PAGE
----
Failover clustering provides very good protection in the event of a hardware failure. Failover to an active node is fairly quick (between one and five minutes, depending on the state of the cluster and database). Failover clustering provides service availability but does not provide data redundancy such as database mirroring and log shipping. Data protection has to be provided at the storage level or in combination with other solutions.
Failover clustering provides host-level protection built on Microsoft Windows failover clustering. Cluster nodes typically are co-located within the same site or data center to provide local availability, but they also can be deployed regionally.
Physical and Logical Design
This section provides a high-level overview of the physical and logical infrastructure design considerations required to deploy a Microsoft SQL Server 2012 failover cluster on a Microsoft Windows 2008 R2 SP1 host based on an iSCSI software initiator on a Cisco UCS B200 M3 Blade Server.
This document describes Microsoft SQL Server 2012 failover clustering within the same site on a single Cisco UCS platform across two Cisco UCS B200 M3 Blade Servers mounted on separate Cisco UCS chassis for high availability and managed by a single Cisco UCS platform.
Figure 29 shows the physical and logical design of the Microsoft SQL Server 2012 failover cluster solution on a Microsoft Windows 2008 R2 SP1 host with an iSCSI software initiator.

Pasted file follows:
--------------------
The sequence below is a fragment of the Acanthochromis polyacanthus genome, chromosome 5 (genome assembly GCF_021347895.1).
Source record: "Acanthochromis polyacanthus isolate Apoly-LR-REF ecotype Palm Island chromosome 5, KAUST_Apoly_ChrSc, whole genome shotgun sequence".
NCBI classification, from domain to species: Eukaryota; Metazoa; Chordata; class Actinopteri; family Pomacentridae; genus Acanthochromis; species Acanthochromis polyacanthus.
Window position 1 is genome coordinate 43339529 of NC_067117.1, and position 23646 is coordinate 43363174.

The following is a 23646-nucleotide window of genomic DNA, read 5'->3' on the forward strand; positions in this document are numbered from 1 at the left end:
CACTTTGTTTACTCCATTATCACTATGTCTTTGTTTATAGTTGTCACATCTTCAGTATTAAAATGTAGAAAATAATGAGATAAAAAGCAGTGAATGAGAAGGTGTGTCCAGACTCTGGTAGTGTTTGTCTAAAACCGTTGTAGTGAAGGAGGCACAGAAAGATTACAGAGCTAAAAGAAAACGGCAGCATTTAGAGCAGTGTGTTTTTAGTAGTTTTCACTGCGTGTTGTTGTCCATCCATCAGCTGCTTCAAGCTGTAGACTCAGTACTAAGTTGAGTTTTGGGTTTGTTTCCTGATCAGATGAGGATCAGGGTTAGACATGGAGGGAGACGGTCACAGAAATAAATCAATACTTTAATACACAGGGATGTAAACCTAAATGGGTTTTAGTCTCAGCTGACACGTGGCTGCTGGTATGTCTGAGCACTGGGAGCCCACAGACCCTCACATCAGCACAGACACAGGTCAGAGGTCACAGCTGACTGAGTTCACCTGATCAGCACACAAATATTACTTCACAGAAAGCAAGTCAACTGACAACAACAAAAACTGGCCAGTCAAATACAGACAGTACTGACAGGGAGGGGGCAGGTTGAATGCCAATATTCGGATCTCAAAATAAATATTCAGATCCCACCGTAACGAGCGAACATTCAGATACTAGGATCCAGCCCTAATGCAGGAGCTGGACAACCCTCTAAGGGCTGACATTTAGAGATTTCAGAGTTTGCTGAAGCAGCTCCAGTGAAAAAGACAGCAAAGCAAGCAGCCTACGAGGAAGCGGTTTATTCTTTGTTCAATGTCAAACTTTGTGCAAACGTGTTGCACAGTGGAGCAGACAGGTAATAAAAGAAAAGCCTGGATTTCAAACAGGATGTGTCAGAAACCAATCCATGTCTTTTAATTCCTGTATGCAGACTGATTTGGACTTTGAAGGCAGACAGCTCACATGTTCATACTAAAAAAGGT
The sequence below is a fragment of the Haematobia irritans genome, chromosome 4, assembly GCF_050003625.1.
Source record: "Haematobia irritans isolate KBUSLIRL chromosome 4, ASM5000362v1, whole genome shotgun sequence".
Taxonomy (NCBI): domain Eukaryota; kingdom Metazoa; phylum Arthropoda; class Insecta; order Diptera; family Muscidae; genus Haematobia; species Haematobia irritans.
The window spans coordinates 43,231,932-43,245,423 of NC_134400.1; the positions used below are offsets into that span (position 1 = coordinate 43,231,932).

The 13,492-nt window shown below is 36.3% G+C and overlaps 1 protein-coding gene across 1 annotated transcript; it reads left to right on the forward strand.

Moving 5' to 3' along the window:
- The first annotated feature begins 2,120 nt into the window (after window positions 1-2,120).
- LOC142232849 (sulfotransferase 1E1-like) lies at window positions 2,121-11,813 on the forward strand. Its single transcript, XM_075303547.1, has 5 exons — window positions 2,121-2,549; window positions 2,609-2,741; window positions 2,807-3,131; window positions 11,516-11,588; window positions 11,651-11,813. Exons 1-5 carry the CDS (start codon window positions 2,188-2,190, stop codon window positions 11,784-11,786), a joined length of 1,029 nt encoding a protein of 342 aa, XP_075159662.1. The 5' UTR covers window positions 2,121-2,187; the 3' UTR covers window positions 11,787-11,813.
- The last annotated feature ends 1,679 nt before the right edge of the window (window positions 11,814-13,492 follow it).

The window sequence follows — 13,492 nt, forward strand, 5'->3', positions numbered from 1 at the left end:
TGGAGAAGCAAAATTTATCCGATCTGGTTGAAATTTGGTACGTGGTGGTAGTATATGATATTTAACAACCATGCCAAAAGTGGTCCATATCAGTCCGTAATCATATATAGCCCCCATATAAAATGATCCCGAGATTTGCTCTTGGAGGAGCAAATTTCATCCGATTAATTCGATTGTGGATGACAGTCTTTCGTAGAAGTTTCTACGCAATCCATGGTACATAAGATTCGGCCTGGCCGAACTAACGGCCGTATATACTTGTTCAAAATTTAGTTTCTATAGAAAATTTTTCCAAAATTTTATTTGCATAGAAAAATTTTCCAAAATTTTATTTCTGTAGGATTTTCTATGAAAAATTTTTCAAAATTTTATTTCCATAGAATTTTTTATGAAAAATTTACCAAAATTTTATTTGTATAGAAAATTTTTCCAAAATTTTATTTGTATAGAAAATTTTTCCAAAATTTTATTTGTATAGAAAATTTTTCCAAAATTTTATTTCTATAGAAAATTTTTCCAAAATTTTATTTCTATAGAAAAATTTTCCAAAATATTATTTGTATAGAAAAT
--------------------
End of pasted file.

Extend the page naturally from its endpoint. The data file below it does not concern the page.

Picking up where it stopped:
Figure 29. Physical and Logical Design of Microsoft SQL Server 2012 Failover Cluster Solution
Perform the following steps to implement failover clustering on two Microsoft Windows 2008 R2 SP1 hosts
SQL Node1 and SQL Node2 using software-based iSCSI systems. These Microsoft Windows 2008 R2 SP1 nodes are part of a Microsoft Windows failover cluster, booted through the iSCSI target.
1. To implement Microsoft server clustering and a Microsoft SQL Server 2012 failover cluster server on Microsoft Windows 2008 R2 SP1 hosts, you need to use two Cisco UCS B200 M3 blades (
SQL Node2) in a dual chassis, as shown in
Define two service profiles with the required network infrastructure to install Microsoft Windows 2008 R2 SP1 iSCSI boot operating systems, which are clustered to host failover clustering. The design of the Microsoft Windows 2008 R2 SP1 iSCSI boot OS and iSCSI initiator for individual hosts is explained in the sections Microsoft Windows iSCSI Boot and Microsoft Windows iSCSI Solution Overview, respectively.
2. To deploy Microsoft Windows 2008 failover cluster mode on Microsoft Windows 2008 R2 cluster nodes
SQLNODE2, attach eight static vNICs as shown in Figure 29.
a. Configure iSCSI interfaces with multipath on Ethernet 6 and Ethernet 2 local area connections Ethernet interfaces to access the iSCSI storage NetApp FAS3270HA Controller A VIF target, which hosts cluster LUNs for Microsoft SQL Server database data files. The LUN is accessed through the Microsoft Windows 2008 R2 SP1 iSCSI software initiator.
b. Configure iSCSI interfaces with multipath on Ethernet 0 and Ethernet 3 local area connections Ethernet interfaces to access the iSCSI storage NetApp FAS3270HA Controller B VIF target, which hosts cluster LUNs for Microsoft SQL Server database Log files. The LUN is accessed through the Microsoft Windows 2008 R2 SP1 iSCSI software initiator.
c. Configure the Cisco NIC teaming virtual Ethernet interface on Ethernet 5 and Ethernet 7 local area connection Ethernet interfaces for internal and external clients to access the Microsoft SQL Server 2012 failover cluster server.
d. Configure the Microsoft cluster Ethernet interface on the Ethernet 5 local area connection Ethernet interface for access cluster network communication across Microsoft SQL Server 2012 failover cluster servers.
3. Perform the following steps to design the iSCSI NetApp storage target for deploying a Microsoft SQL Server 2012 failure cluster instance on Microsoft Windows 2008 R2 SP1 cluster nodes